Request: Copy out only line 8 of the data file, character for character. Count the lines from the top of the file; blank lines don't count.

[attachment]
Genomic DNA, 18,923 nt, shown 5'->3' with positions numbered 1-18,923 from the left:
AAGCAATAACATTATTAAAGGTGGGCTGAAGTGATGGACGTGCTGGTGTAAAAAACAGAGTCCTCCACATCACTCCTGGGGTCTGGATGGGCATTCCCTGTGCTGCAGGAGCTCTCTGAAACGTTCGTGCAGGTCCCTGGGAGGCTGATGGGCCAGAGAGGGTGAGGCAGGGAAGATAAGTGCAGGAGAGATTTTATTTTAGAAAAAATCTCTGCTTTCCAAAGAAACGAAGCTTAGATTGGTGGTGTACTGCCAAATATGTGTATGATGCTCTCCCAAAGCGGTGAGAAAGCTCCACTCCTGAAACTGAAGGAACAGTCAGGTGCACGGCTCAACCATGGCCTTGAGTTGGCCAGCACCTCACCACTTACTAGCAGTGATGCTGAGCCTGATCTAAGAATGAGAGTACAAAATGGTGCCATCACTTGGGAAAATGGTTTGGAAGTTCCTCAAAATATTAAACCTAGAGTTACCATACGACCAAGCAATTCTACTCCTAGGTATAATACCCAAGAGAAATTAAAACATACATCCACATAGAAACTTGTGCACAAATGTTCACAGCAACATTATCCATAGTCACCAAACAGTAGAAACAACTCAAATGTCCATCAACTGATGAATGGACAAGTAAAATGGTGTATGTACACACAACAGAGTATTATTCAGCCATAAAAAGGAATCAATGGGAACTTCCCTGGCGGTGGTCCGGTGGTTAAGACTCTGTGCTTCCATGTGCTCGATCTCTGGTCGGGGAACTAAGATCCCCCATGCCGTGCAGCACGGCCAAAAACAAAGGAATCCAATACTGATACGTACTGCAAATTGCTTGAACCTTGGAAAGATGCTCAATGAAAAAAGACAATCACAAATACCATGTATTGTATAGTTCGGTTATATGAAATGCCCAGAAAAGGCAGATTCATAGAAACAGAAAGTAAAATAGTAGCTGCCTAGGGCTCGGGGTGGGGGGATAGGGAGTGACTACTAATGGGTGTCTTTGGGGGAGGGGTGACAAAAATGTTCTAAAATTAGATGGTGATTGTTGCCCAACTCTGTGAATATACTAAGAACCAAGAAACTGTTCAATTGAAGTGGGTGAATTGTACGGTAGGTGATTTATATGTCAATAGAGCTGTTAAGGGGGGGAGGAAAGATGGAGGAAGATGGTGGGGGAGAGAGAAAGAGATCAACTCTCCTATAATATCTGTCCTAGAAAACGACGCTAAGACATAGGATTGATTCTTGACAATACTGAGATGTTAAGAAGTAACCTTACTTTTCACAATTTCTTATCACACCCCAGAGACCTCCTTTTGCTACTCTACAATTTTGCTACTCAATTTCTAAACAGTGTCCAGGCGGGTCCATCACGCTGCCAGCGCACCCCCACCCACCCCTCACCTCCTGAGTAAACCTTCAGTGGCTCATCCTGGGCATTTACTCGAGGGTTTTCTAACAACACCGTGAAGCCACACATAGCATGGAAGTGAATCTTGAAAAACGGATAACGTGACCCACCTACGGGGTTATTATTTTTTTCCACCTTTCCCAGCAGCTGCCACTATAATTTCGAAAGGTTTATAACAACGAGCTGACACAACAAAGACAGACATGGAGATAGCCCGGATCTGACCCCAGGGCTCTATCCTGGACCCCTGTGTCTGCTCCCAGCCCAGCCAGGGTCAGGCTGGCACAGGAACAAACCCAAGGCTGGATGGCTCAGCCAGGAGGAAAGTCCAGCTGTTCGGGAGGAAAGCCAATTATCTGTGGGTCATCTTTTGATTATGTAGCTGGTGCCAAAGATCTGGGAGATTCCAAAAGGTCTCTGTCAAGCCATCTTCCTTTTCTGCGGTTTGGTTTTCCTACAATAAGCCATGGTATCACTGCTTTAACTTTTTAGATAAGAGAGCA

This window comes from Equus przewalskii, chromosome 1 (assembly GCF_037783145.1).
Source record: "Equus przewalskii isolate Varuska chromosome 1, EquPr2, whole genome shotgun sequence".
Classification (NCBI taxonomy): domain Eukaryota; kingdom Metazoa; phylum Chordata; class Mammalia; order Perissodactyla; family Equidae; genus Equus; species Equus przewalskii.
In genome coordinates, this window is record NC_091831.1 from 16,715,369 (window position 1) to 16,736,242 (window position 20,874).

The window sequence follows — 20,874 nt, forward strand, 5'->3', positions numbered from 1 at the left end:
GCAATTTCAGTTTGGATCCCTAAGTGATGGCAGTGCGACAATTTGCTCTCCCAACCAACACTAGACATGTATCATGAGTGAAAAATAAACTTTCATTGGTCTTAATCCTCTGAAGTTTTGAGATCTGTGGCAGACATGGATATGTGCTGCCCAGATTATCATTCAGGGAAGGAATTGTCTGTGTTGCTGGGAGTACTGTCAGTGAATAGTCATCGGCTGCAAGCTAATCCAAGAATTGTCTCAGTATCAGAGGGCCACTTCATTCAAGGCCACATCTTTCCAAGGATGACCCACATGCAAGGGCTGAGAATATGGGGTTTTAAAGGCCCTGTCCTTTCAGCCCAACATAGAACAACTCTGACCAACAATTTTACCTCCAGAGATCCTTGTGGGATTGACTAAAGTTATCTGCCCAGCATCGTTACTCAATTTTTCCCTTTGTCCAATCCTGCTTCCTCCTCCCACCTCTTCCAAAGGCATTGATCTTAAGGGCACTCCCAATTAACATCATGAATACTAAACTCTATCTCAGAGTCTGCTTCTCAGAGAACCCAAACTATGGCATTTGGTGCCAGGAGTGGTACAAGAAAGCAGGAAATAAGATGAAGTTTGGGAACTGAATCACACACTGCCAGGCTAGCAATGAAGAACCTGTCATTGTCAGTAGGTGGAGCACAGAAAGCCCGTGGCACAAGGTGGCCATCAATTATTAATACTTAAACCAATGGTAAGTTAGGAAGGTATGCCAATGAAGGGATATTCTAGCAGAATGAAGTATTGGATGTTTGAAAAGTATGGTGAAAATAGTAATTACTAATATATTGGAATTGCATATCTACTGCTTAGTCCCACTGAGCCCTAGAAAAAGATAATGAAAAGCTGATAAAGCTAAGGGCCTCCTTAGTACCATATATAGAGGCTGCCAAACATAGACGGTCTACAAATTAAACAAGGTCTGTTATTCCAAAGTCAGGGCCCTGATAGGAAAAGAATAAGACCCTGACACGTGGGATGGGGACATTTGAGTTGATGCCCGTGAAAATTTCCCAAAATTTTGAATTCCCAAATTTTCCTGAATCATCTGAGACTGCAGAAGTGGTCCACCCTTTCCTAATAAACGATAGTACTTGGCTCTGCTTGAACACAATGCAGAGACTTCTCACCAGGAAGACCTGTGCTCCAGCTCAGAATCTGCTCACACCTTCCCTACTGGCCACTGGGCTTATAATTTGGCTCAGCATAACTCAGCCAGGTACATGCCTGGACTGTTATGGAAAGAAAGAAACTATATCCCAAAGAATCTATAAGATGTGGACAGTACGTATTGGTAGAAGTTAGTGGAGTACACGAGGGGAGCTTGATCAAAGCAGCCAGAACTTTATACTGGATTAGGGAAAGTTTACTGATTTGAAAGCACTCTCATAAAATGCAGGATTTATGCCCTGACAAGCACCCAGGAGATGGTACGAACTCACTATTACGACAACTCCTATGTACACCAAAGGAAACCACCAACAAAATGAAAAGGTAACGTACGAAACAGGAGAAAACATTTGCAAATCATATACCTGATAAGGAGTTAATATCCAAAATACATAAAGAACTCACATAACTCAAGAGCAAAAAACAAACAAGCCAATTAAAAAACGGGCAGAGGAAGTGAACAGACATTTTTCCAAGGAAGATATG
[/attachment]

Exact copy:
GCAATTTCAGTTTGGATCCCTAAGTGATGGCAGTGCGACAATTTGCTCTCCCAACCAACACTAGACATGTATCATGAGTGAAAAATAAACTTTCATTGGTCTTAATCCTCTGAAGTTTTGAGATCTGTGGCAGACATGGATATGTGCTGCCCAGATTATCATTCAGGGAAGGAATTGTCTGTGTTGCTGGGAGTACTGTCAGTGAATAGTCATCGGCTGCAAGCTAATCCAAGAATTGTCTCAGTATCAGAGGGCCACTTCATTCAAGGCCACATCTTTCCAAGGATGACCCACATGCAAGGGCTGAGAATATGGGGTTTTAAAGGCCCTGTCCTTTCAGCCCAACATAGAACAACTCTGACCAACAATTTTACCTCCAGAGATCCTTGTGGGATTGACTAAAGTTATCTGCCCAGCATCGTTACTCAATTTTTCCCTTTGTCCAATCCTGCTTCCTCCTCCCACCTCTTCCAAAGGCATTGATCTTAAGGGCACTCCCAATTAACATCATGAATACTAAACTCTATCTCAGAGTCTGCTTCTCAGAGAACCCAAACTATGGCATTTGGTGCCAGGAGTGGTACAAGAAAGCAGGAAATAAGATGAAGTTTGGGAACTGAATCACACACTGCCAGGCTAGCAATGAAGAACCTGTCATTGTCAGTAGGTGGAGCACAGAAAGCCCGTGGCACAAGGTGGCCATCAATTATTAATACTTAAACCAATGGTAAGTTAGGAAGGTATGCCAATGAAGGGATATTCTAGCAGAATGAAGTATTGGATGTTTGAAAAGTATGGTGAAAATAGTAATTACTAATATATTGGAATTGCATATCTACTGCTTAGTCCCACTGAGCCCTAGAAAAAGATAATGAAAAGCTGATAAAGCTAAGGGCCTCCTTAGTACCATATATAGAGGCTGCCAAACATAGACGGTCTACAAATTAAACAAGGTCTGTTATTCCAAAGTCAGGGCCCTGATAGGAAAAGAATAAGACCCTGACACGTGGGATGGGGACATTTGAGTTGATGCCCGTGAAAATTTCCCAAAATTTTGAATTCCCAAATTTTCCTGAATCATCTGAGACTGCAGAAGTGGTCCACCCTTTCCTAATAAACGATAGTACTTGGCTCTGCTTGAACACAATGCAGAGACTTCTCACCAGGAAGACCTGTGCTCCAGCTCAGAATCTGCTCACACCTTCCCTACTGGCCACTGGGCTTATAATTTGGCTCAGCATAACTCAGCCAGGTACATGCCTGGACTGTTATGGAAAGAAAGAAACTATATCCCAAAGAATCTATAAGATGTGGACAGTACGTATTGGTAGAAGTTAGTGGAGTACACGAGGGGAGCTTGATCAAAGCAGCCAGAACTTTATACTGGATTAGGGAAAGTTTACTGATTTGAAAGCACTCTCATAAAATGCAGGATTTATGCCCTGACAAGCACCCAGGAGATGGTACGAACTCACTATTACGACAACTCCTATGTACACCAAAGGAAACCACCAACAAAATGAAAAGGTAACGTACGAAACAGGAGAAAACATTTGCAAATCATATACCTGATAAGGAGTTAATATCCAAAATACATAAAGAACTCACATAACTCAAGAGCAAAAAACAAACAAGCCAATTAAAAAACGGGCAGAGGAAGTGAACAGACATTTTTCCAAGGAAGATATG